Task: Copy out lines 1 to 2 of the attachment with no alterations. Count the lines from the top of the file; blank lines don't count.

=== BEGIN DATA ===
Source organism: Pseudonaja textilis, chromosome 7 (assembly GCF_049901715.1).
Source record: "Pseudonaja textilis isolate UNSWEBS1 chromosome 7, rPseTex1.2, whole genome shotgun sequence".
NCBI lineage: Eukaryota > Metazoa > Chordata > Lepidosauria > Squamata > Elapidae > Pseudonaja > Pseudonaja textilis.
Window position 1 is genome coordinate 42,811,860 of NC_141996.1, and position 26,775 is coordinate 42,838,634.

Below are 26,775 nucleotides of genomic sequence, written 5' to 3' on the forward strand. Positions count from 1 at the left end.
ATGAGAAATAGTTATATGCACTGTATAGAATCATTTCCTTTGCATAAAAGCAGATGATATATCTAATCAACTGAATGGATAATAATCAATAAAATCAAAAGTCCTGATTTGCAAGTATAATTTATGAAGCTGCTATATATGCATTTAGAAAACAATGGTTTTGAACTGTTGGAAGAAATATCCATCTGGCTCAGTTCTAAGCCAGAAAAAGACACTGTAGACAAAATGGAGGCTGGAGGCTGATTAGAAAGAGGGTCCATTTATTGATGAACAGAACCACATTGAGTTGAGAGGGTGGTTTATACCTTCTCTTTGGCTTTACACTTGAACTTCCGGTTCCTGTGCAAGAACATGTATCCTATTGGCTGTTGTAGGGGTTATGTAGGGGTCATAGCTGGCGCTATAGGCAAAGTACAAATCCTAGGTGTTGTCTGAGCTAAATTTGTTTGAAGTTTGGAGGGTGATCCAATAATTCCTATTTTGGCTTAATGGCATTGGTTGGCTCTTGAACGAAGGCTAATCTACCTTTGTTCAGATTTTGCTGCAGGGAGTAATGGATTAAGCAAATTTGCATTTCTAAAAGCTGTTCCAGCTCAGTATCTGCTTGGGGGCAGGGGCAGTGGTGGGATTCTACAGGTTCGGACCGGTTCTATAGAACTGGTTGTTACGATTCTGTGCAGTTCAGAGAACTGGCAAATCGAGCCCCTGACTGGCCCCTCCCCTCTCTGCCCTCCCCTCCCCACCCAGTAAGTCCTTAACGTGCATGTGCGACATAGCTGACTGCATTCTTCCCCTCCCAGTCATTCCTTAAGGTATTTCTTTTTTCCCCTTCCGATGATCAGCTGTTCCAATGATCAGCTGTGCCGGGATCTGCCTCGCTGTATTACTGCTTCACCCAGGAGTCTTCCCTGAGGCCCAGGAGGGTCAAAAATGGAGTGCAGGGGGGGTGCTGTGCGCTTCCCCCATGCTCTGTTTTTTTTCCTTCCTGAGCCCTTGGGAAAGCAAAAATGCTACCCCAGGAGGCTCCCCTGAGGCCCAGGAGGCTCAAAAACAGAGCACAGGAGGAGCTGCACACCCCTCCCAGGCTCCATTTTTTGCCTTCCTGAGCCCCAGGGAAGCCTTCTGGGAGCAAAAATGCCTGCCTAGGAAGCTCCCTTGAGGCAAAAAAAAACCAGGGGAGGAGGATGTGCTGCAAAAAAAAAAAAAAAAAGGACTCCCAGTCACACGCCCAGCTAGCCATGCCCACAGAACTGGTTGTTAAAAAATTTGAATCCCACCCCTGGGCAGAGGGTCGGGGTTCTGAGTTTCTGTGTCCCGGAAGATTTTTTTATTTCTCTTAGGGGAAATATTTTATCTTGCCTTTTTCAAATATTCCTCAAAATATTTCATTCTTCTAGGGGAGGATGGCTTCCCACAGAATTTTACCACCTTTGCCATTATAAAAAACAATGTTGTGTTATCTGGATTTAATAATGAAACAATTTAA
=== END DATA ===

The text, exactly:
Source organism: Pseudonaja textilis, chromosome 7 (assembly GCF_049901715.1).
Source record: "Pseudonaja textilis isolate UNSWEBS1 chromosome 7, rPseTex1.2, whole genome shotgun sequence".